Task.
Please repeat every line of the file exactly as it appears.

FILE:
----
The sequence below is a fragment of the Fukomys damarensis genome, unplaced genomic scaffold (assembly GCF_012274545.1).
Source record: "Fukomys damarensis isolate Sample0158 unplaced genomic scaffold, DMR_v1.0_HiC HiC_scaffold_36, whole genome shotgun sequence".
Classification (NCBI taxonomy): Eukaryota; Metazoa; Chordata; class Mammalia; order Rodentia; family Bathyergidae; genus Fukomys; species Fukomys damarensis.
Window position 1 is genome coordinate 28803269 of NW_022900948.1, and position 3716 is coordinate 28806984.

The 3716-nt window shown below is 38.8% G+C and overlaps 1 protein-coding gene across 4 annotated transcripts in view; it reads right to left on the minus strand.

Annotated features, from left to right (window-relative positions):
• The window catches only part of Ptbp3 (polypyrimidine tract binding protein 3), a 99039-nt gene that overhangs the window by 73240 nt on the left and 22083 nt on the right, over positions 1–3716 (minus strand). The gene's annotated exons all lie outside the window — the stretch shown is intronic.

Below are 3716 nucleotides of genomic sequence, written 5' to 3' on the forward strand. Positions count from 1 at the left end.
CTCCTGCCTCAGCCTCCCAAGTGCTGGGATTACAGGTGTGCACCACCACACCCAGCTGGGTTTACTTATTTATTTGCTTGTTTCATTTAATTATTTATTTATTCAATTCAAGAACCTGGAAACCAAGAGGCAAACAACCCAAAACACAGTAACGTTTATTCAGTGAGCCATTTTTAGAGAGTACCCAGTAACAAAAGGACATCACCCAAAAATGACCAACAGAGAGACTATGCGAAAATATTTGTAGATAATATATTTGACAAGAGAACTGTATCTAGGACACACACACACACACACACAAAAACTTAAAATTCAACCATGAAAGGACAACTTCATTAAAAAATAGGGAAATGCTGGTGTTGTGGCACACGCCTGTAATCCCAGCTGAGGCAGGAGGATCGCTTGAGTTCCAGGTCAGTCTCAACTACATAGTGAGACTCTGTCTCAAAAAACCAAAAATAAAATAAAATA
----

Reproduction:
The sequence below is a fragment of the Fukomys damarensis genome, unplaced genomic scaffold (assembly GCF_012274545.1).
Source record: "Fukomys damarensis isolate Sample0158 unplaced genomic scaffold, DMR_v1.0_HiC HiC_scaffold_36, whole genome shotgun sequence".
Classification (NCBI taxonomy): Eukaryota; Metazoa; Chordata; class Mammalia; order Rodentia; family Bathyergidae; genus Fukomys; species Fukomys damarensis.
Window position 1 is genome coordinate 28803269 of NW_022900948.1, and position 3716 is coordinate 28806984.

The 3716-nt window shown below is 38.8% G+C and overlaps 1 protein-coding gene across 4 annotated transcripts in view; it reads right to left on the minus strand.

Annotated features, from left to right (window-relative positions):
• The window catches only part of Ptbp3 (polypyrimidine tract binding protein 3), a 99039-nt gene that overhangs the window by 73240 nt on the left and 22083 nt on the right, over positions 1–3716 (minus strand). The gene's annotated exons all lie outside the window — the stretch shown is intronic.

Below are 3716 nucleotides of genomic sequence, written 5' to 3' on the forward strand. Positions count from 1 at the left end.
CTCCTGCCTCAGCCTCCCAAGTGCTGGGATTACAGGTGTGCACCACCACACCCAGCTGGGTTTACTTATTTATTTGCTTGTTTCATTTAATTATTTATTTATTCAATTCAAGAACCTGGAAACCAAGAGGCAAACAACCCAAAACACAGTAACGTTTATTCAGTGAGCCATTTTTAGAGAGTACCCAGTAACAAAAGGACATCACCCAAAAATGACCAACAGAGAGACTATGCGAAAATATTTGTAGATAATATATTTGACAAGAGAACTGTATCTAGGACACACACACACACACACACAAAAACTTAAAATTCAACCATGAAAGGACAACTTCATTAAAAAATAGGGAAATGCTGGTGTTGTGGCACACGCCTGTAATCCCAGCTGAGGCAGGAGGATCGCTTGAGTTCCAGGTCAGTCTCAACTACATAGTGAGACTCTGTCTCAAAAAACCAAAAATAAAATAAAATA